Mistakes happen. If you have been arrested or charged with a crime, your record can make it difficult for you to move on. Expungement or sealing is a legal step in starting over.
Definition of Expungement and Sealing
Expungement is a legal process that deletes your criminal record from public record and law enforcement agencies. In Rhode Island, this remedy is only available for first-time offenders who were not convicted of a violent crime, and the required waiting time has elapsed. Sealing is a legal option for limiting access to your records after exoneration of a charge, but it is, in effect, the same as expungement.
Even if you were exonerated or your case was dismissed, you should file a motion to have your records sealed or expunged. If your case resulted in a dismissal or "no information" or "no true bill," or if you were found not guilty, it does not mean the record has been sealed automatically. Both expungement and sealing are only available to you if you do not have a prior felony conviction.
In Rhode Island, you must wait a required period of time before you can apply for an expungement or sealing of your record. There are different waiting periods depending upon the crime.
- Misdemeanors have a five-year waiting period from the date your case was settled, sentence was completed and probationary period is complete.
- Felonies are not eligible to file for expungement until a period of 10 years has elapsed since the successful completion of the sentence and probation.
- Domestic violence crimes carry a waiting period of three full years to file a motion to expunge or seal.
- Deferred sentences where you pleaded guilty or nolo contendere have a waiting period of five years, so long as there are no further charges, before you are eligible for expungement.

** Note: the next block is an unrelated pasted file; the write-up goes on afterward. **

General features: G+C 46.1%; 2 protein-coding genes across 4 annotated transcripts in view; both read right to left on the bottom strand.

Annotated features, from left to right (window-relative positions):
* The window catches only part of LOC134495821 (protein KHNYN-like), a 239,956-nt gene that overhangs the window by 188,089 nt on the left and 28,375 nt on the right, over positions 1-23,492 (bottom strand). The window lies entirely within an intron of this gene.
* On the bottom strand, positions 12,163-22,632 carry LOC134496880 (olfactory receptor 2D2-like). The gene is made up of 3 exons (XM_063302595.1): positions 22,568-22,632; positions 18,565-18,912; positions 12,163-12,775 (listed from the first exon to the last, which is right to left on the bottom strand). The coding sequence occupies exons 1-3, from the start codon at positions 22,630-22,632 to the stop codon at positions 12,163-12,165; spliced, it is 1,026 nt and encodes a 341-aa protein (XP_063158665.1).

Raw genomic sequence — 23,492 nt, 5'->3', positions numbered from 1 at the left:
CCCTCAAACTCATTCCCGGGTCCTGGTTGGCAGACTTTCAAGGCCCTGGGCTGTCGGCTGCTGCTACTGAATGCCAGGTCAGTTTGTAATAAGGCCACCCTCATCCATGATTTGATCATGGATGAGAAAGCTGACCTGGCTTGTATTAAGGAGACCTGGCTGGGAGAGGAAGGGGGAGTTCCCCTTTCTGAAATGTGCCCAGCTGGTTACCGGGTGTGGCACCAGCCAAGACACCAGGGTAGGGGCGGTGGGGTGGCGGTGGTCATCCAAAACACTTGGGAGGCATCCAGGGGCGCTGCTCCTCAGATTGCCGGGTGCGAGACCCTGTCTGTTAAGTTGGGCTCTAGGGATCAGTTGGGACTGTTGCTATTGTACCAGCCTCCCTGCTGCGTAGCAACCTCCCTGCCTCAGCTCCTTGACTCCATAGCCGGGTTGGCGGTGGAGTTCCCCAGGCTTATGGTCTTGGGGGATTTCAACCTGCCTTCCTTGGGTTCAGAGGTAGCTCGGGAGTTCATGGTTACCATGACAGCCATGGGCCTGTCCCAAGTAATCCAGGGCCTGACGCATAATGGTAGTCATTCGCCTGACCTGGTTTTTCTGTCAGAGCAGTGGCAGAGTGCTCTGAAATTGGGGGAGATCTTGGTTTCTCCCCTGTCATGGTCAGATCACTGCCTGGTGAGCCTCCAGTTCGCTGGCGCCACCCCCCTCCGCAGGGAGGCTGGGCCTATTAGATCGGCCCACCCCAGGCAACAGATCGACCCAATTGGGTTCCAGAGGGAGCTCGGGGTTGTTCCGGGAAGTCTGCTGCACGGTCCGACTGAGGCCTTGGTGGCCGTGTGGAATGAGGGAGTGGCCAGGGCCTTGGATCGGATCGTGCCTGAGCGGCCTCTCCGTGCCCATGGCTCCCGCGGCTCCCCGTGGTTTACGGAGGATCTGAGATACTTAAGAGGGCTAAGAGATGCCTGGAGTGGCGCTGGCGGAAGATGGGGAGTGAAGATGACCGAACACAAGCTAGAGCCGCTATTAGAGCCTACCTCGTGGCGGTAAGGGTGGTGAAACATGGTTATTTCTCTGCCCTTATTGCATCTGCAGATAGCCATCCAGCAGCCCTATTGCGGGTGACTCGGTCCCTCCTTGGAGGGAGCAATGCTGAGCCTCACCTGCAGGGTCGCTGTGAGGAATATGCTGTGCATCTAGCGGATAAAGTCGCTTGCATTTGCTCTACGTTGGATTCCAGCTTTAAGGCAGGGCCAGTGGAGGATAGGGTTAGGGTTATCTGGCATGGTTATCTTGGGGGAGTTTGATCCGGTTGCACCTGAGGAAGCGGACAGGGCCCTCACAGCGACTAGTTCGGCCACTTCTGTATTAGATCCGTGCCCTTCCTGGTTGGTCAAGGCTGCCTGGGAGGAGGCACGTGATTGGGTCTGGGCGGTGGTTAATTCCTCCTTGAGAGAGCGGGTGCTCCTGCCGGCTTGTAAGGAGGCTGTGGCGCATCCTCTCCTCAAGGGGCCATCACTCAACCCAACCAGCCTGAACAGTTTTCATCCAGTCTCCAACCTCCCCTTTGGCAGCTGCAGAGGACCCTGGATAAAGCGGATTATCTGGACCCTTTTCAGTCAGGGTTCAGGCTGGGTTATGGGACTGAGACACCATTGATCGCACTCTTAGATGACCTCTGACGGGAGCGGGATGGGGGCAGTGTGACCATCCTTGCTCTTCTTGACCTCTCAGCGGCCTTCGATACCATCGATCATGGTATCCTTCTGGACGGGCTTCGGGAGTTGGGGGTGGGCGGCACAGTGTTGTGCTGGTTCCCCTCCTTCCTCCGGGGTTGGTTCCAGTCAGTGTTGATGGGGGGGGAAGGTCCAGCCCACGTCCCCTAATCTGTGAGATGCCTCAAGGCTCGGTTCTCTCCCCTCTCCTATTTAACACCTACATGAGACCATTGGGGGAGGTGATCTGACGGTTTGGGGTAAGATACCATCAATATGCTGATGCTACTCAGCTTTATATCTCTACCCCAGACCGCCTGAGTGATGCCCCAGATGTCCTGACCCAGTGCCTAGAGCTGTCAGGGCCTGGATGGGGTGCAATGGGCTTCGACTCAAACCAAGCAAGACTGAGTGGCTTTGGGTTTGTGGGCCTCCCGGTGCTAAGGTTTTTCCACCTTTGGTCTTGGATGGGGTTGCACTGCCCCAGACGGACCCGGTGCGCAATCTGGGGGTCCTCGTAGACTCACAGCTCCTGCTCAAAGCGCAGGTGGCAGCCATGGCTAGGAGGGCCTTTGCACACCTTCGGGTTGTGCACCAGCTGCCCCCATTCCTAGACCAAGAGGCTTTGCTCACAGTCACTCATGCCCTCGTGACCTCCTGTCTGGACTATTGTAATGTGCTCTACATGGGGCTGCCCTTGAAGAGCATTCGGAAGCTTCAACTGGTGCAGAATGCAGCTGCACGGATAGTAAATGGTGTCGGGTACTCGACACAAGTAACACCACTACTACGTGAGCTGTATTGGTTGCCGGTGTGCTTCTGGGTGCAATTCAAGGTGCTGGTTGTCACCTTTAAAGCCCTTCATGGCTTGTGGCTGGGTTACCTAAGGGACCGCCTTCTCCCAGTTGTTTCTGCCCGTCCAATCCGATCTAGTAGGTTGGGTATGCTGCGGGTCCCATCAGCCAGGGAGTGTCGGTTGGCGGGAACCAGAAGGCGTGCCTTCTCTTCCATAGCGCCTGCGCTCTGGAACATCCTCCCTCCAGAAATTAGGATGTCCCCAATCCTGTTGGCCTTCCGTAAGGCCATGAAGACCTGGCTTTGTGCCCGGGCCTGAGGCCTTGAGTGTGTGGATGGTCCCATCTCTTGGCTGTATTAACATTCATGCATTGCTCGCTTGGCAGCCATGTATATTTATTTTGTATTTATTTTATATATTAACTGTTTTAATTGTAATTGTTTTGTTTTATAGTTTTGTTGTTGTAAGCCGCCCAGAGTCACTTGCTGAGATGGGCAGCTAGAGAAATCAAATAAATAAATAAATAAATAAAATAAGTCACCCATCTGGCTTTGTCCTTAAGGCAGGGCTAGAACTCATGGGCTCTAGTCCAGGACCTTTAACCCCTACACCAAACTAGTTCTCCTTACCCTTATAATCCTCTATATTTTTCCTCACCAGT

You may not seek expungement if your crime was considered a crime of violence. Examples are murder, robbery, sexual assault, child molestation, kidnapping, and larceny.
Expungement does not happen immediately; it can take months from start to finish to have a record expunged. To begin the expungement process, you must get a copy of your records from the Bureau of Criminal Identification at the Attorney General's Office. Then:
- File a motion for expungement or sealing with the clerk of the court where the charges were brought.
- Get a court date for the motion to be reviewed.
- Notify the police department that arrested you and the attorney general of the date of the hearing.
- You must appear at court on the hearing date.
- Bring proof that you are eligible for expungement: You are a first-time offender of a non-violent crime; you have good moral character; and you are successfully rehabilitated. You must also show expungement is consistent with the public interest.
- If granted, your motion will be approved and filed with the clerk of the court. Mail a copy of the approval to the attorney general and the police department where you were charged.
- You will get an official copy of confirmation of expungement or sealing in about one month.
A fee of about $100.00 is required for court processing. The fee can be waived by the Rhode Island Public Defender. You will not be charged a fee if the motion to expunge was for a charge that was dismissed or acquitted.
Legal Help from an Expungement Lawyer
You do not need a criminal attorney to expunge or seal your record, but it is advisable. The legal process can be intricate and tricky, and it is easy to miss important steps and become confused. The information contained in this article is for informational purposes. There is no substitute for a Rhode Island expungement lawyer who knows the local law and can advise you on your personal situation.